Richard Barthelmess might be best known as a star of silent films, but I think he was equally good in early talkies, when his boyish looks were starting to fade. He was great as a tormented wartime aviator in Howard Hawks’ The Dawn Patrol (1930) – and he gives another powerful performance as a drug-addicted veteran of the First World War in William Wellman’s Heroes For Sale (1933). For me this is one of the strongest offerings in the Forbidden Hollywood Collection Volume Three, though it possibly goes off the boil for a bit in the middle.
This film, one of a number which Wellman made focusing on the Great Depression, follows Barthelmess’ character, Tom Holmes, from the trenches of France through to a peacetime battle in America, a march by the “forgotten men”, war veterans desperately seeking work. Both the opening in the trenches and the march of the unemployed men near the end are set amid torrential rain, which features in so many early Wellman films and seems to express the overwhelming forces bearing down on his heroes. The original working title of the film was Breadline, but it was changed to the more dramatic and bitter Heroes For Sale, underlining the theme of war veterans who can’t make a living in peacetime. However, the film isn’t just sympathetic to old soldiers, who are not particularly romanticised, but to everyone struggling in the Depression, and the hard years leading up to it.
In interviews with William Wellman included in the Forbidden Hollywood Collection Volume 3 box set, he suggests that he sometimes had problems working with actresses, recalling arguments with some of his leading ladies when he refused to let them look glamorous. (To be fair, he also mentions falling out with male actors for similar reasons – he always wanted people to look as real as possible, rather than being smothered in make-up, and he didn’t go in for his stars wearing designer gowns and smart suits in unlikely contexts, as happens in some other directors’ movies!)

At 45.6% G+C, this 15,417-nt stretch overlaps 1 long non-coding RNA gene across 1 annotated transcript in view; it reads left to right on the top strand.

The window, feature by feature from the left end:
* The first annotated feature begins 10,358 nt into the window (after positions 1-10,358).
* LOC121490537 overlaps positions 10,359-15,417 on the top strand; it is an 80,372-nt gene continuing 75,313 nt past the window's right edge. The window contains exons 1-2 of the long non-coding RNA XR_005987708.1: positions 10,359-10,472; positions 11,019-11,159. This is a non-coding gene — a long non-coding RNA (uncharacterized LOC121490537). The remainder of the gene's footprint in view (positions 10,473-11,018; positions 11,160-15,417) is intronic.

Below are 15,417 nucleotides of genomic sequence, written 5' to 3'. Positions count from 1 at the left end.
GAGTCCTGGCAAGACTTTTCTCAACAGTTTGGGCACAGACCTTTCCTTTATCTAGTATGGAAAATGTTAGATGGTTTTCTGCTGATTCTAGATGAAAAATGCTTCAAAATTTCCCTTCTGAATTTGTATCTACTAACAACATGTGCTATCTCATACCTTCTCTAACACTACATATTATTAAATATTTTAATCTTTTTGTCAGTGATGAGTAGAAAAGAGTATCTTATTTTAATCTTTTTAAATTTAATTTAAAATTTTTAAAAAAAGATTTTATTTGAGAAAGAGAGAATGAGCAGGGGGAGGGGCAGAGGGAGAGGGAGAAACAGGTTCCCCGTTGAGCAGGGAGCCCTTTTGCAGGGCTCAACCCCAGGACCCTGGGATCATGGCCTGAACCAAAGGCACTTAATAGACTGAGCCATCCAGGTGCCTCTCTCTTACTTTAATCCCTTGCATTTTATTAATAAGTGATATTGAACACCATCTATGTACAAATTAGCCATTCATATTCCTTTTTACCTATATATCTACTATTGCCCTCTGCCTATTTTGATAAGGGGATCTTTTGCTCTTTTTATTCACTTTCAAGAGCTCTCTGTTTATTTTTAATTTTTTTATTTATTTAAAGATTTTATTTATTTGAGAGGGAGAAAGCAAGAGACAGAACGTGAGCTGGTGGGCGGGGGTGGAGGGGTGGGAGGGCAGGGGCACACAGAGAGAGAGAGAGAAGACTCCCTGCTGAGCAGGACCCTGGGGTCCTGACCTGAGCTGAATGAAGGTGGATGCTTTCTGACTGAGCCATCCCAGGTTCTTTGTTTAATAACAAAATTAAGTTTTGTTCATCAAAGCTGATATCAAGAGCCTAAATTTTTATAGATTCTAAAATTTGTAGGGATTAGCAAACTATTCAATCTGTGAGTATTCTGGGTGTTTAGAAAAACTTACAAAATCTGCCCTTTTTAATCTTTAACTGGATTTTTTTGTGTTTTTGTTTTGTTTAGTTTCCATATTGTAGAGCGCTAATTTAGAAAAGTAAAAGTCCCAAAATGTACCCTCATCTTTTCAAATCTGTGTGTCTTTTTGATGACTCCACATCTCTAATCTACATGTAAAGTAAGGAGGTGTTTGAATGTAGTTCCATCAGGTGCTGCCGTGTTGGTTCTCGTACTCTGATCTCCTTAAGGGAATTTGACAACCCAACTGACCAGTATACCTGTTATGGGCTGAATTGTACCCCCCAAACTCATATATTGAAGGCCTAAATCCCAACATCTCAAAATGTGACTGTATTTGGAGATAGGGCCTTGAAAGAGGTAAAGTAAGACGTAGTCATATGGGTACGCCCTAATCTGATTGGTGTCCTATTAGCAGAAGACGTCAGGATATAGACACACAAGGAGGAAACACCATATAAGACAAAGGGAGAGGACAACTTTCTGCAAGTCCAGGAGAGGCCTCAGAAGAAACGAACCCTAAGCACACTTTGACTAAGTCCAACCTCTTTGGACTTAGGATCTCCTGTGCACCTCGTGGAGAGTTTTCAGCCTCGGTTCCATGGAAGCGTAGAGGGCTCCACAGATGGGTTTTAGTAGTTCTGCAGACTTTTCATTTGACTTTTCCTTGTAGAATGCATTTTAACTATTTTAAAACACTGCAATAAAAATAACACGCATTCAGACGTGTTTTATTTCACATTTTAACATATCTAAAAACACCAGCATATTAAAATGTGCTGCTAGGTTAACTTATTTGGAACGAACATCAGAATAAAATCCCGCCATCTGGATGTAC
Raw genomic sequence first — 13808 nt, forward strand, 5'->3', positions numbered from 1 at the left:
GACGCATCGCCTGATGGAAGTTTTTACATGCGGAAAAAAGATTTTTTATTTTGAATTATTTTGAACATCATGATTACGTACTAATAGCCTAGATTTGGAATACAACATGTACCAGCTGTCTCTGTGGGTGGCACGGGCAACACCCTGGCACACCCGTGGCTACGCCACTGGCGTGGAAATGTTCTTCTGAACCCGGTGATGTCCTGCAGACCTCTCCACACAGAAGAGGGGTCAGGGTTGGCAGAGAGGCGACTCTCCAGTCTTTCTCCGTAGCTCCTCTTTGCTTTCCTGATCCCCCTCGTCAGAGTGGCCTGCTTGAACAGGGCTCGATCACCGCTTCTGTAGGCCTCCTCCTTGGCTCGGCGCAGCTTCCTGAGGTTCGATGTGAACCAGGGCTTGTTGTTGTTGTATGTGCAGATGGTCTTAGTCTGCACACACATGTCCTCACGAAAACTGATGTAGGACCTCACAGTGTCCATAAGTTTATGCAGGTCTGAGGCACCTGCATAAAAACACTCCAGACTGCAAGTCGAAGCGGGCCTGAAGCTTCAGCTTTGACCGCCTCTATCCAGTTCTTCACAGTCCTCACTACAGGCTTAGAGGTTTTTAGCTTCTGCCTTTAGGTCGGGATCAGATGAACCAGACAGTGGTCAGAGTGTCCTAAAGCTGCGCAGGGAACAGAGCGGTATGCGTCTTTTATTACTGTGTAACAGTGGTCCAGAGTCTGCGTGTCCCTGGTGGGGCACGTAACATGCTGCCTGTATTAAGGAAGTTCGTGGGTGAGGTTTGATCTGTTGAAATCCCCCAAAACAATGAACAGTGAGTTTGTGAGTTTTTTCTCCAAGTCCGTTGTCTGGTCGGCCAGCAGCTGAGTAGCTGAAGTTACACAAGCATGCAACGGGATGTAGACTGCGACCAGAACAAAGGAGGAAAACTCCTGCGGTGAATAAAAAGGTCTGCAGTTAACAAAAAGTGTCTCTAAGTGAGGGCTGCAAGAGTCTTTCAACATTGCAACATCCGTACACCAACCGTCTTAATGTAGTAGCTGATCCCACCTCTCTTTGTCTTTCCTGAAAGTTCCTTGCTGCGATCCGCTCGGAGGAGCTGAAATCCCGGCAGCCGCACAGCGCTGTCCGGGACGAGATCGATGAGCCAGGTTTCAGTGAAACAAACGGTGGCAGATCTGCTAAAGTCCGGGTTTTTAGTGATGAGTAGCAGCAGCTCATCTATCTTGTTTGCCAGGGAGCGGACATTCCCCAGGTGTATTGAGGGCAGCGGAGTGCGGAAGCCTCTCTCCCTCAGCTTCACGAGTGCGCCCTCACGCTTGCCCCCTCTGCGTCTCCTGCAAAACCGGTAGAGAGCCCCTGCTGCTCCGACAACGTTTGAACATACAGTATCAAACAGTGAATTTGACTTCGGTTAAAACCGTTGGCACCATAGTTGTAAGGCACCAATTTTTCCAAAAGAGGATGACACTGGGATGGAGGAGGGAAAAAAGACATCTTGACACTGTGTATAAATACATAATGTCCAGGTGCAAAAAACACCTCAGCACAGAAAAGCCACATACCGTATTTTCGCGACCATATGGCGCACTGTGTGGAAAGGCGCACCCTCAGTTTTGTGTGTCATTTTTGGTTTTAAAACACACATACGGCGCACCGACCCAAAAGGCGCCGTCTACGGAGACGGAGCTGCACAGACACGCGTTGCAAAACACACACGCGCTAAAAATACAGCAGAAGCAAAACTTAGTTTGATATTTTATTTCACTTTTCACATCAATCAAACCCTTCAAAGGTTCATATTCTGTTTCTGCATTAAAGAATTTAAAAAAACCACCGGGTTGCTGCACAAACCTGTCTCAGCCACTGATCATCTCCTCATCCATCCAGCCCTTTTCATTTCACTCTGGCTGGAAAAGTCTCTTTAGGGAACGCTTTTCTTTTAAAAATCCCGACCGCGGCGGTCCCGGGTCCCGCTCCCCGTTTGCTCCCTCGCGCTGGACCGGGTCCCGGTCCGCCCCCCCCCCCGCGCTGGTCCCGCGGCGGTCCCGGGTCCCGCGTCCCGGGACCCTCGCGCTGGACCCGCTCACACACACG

However, from the early movies of his I’ve watched so far, one of the main things that strikes me is what strong lead roles he had for women – from Clara Bow as an ambulance driver in Wings and Louise Brooks as a teenage runaway in Beggars of Life through to Barbara Stanwyck and Joan Blondell as nurses in Night Nurse. The Purchase Price, made the year after Night Nurse, has another strong role for Stanwyck, this time as a torch singer who decides to get away from it all by taking a friend’s place as a mail order bride.
Adapted from the story The Mud Lark by Arthur Stringer, with a screenplay by Robert Lord, this is is a lighter film than the others by Wellman I’ve written about here so far. There are many comic scenes, though there is some melodrama too. Also the whole film has an early Warner grittiness to it, though set in the country rather than the city. I’m amused by how misleading the sexy advertising poster with Stanwyck and George Brent is – the words are just about true, I suppose, but give a completely false idea of the film, especially when combined with the glamorous picture. You’d never think from this poster that most of the movie is set on a freezing cold farm in the wilds of North Dakota, with Brent in an overall and Stanwyck in an apron!